MANCINI: Being more explicitly incorporated…
BRANFMAN: Yes, I do know people who have been doing this type of art in prisons for many years who decided they couldn’t continue to be engaged so deeply as part of the system. I can completely understand and respect that but, for me right now, it’s the guys that keep reminding me why I am doing the work and why I have decided it is worth it. I have this feeling that until there is a huge change in the carceral system I need to come to terms with my own personal contradictions. I will continue to be an activist and to bring the dance work into these circles, to make access part of our dance world.
At the beginning and end of rehearsal we always have a check-in or check-out. I have repeatedly felt the need to share that, “I feel very uncomfortable having to separate you all while you are dancing together. I apologize, I would never want to separate any of you from having a conversation or dancing with anyone here.” And, in response, the guys have said, “Stop! Don’t worry about it. This is how we live in here and we would rather be dancing than not have you do what you need to do in order for them to allow you to stay.” “You may be uncomfortable but we’re always uncomfortable. They’re continually surveilling us.” “Welcome to our world and we want you in it! So, whatever it takes, you just please do it.” I felt so bad but for them, as they said, “we’re used to it.” They’re always constrained and being trained. “We’re all always controlled, we’re always forced to be tough—but not when we’re dancing, not when we’re moving, not when there’s music playing and we’re all leaping across the gym.” [laughs] It’s too good for that to not happen. They have each said at different points, “for two hours we feel like we’re free. Like we’re out of here.”
MANCINI: That’s pretty world-shattering.
BRANFMAN: Yes. If I’m uncomfortable about some little thing I should just get over it and understand the power of moving freely while being caged, while being completely locked up. There’re so many different ways that people have talked about it, but there’s a certain softness that folks inside have pointed to. “I feel gentle, I don’t have to be the kind of me that I have to be when I walk out that gym door.” And that’s just to survive. You have to figure out a way to survive, not even with each other but within the system.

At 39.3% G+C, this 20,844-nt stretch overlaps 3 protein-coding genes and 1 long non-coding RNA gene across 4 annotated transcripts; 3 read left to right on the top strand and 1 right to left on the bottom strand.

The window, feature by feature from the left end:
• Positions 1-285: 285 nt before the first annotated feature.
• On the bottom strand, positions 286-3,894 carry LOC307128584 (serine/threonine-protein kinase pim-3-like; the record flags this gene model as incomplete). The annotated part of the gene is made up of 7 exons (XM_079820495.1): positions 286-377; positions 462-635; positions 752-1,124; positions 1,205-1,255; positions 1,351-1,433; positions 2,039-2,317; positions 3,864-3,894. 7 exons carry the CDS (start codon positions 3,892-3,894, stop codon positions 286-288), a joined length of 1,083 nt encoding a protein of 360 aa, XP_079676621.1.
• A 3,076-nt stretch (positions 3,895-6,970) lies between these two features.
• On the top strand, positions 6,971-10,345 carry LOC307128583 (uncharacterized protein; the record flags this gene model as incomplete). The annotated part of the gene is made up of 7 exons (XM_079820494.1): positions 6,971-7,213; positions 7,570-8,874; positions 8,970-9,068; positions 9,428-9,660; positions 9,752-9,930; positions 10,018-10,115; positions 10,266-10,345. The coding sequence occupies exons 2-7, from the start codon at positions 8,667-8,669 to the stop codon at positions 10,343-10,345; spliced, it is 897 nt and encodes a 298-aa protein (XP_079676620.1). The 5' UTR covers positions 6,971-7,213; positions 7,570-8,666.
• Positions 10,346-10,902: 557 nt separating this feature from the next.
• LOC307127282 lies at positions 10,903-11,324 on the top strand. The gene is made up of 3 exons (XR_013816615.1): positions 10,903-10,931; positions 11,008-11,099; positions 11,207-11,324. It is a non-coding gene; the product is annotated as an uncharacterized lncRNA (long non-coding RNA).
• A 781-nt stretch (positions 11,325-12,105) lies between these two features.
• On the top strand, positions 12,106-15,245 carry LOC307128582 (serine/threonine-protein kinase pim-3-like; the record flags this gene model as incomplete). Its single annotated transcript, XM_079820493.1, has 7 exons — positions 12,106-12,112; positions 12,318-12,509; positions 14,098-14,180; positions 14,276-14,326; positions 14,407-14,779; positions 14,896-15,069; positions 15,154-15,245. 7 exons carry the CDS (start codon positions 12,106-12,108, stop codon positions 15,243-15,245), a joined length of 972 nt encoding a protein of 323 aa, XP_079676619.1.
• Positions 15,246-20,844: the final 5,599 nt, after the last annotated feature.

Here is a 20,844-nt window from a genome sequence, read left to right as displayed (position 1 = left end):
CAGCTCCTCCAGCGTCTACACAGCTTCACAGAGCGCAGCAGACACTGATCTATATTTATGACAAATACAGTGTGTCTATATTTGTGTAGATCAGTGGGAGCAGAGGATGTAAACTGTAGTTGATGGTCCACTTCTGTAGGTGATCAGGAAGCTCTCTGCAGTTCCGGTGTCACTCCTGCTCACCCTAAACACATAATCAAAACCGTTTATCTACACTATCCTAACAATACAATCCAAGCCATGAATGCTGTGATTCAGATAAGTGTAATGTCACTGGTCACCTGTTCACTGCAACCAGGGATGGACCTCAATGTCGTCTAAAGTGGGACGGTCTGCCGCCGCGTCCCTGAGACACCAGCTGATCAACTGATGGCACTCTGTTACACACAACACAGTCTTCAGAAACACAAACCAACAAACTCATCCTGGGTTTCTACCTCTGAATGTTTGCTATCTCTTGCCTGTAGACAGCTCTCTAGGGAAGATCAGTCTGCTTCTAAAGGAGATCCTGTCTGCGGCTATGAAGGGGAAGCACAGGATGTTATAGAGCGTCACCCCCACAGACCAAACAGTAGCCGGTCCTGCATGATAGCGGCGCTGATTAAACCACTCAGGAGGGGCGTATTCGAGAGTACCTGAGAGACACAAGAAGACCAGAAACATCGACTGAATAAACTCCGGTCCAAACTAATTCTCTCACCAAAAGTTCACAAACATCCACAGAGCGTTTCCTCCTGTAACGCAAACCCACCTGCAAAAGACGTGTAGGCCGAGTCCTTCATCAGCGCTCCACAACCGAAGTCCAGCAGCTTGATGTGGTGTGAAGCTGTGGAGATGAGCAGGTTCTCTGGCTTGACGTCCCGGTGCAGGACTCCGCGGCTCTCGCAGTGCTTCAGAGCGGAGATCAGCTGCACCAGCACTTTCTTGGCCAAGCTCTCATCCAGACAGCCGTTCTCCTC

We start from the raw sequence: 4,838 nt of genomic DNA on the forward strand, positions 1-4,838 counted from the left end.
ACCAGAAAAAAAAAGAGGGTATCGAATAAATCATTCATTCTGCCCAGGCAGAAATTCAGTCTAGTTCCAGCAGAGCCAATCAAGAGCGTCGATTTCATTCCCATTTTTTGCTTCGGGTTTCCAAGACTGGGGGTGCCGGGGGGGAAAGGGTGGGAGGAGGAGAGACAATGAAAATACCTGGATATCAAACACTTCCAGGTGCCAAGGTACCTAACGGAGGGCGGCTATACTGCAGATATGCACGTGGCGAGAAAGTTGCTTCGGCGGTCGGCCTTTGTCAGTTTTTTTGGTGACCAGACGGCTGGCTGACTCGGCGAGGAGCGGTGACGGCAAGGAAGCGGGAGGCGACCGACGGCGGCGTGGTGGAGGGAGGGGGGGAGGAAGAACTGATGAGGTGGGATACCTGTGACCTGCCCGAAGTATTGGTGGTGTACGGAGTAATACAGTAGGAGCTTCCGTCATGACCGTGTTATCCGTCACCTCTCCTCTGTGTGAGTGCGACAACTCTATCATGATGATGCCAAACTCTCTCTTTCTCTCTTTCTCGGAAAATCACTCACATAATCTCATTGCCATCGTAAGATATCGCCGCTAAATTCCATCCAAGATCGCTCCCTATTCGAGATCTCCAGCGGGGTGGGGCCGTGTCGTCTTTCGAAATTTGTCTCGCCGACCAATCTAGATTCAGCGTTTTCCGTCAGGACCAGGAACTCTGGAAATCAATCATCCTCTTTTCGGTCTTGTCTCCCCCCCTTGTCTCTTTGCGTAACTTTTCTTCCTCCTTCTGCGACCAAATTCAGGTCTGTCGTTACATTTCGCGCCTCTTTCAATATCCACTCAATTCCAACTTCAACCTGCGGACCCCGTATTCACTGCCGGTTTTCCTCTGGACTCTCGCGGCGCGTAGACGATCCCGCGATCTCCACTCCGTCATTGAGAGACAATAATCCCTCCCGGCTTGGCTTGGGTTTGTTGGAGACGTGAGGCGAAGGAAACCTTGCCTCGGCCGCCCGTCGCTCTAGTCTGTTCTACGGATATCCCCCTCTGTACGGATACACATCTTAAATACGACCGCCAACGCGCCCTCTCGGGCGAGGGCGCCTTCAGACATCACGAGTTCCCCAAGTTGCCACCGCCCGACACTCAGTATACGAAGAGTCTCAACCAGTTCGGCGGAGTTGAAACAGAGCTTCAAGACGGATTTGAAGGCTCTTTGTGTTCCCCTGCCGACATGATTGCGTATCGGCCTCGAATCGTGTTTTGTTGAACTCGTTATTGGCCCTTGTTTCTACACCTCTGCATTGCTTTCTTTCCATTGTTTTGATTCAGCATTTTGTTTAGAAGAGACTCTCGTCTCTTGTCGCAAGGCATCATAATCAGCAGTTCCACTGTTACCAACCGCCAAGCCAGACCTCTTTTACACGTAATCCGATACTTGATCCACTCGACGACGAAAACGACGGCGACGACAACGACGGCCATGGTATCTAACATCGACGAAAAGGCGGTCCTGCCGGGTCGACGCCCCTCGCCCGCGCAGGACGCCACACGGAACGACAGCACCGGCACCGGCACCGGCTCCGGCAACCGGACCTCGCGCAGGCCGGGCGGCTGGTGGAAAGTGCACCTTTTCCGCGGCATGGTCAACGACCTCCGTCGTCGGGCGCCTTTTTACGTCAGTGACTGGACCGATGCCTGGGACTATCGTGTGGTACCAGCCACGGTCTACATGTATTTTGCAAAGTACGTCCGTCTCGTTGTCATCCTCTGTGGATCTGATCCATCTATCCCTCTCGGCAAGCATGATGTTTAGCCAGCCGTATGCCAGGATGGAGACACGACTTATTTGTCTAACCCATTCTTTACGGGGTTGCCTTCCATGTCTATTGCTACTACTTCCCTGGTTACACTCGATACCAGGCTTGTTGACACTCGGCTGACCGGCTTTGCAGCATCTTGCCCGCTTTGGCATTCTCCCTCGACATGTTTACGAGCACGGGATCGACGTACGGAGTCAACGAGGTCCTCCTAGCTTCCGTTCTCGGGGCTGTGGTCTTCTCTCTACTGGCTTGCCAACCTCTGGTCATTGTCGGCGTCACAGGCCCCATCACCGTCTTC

More recently, this spring we had all sorts of odd and terrible surveillance-related moments. What we end up seeing is that the men themselves find ways to be resistant, to resist in their very being. They’re told “no, you can’t stand there, you all have to be in this position. You can’t wear that, or you can’t do that” but they find a way to do that [laughs]. And they do that to survive. “We have to be ourselves. We have to find ways to hold on to who we are as people, to be whole, to have ties. We’re made to feel like animals, caged animals on a leash. And we let that happen to us.”
MANCINI: Dance at its best is freedom and happiness and no concern (or awareness) for others. If we take that definition, it’s pretty radical to put dance in a prison, a systematic space that is the exact opposite of all those things.
BRANFMAN: It’s funny you should say that because someone I was working with on the inside just said to me, “dancing in this space is a radical act. You can’t understand what this means, how defiant it is.” We are just dancing together—right? We’re doing what we as dancers do every day. And it really is the dancers that have gone in there with me who deeply understand the vast privilege that we have of being able to go into a dance studio to dance! Or hop in a car to get a quart of milk, or rest in a living room or enjoy a party or a concert…It is such a privilege and honor to be able to move freely or to move as we feel or to move even when we’re making choreography that is challenging or taking a class that is difficult. It’s the guys on the inside that remind us of this all the time; it’s through them that I’m reminded I need to keep dancing with them and also continue to be an activist for them—and for me. Those two, in my mind, go hand-in-hand. It’s deeply intertwined: the great joy and privilege and hard work of being a choreographer and dancer and mover, and the equal responsibility of making the world into the place I believe it should be.
MANCINI: There is urgency there. Maybe it’s less about will we do this work and more about how.
BRANFMAN: Yes, and understanding that there are many ways to do these things. Whether it’s in the form or the content or where you are. If it’s important to you, you will do what you do and then you’ll do it again and do it again and then you’ll keep doing it, and it’ll get nothing but better as you go. It’s a marathon not a sprint. It’s a marathon of work. Every dance doesn’t have to be your best dance it just has to be the best you can do—with clarity and commitment [laughs].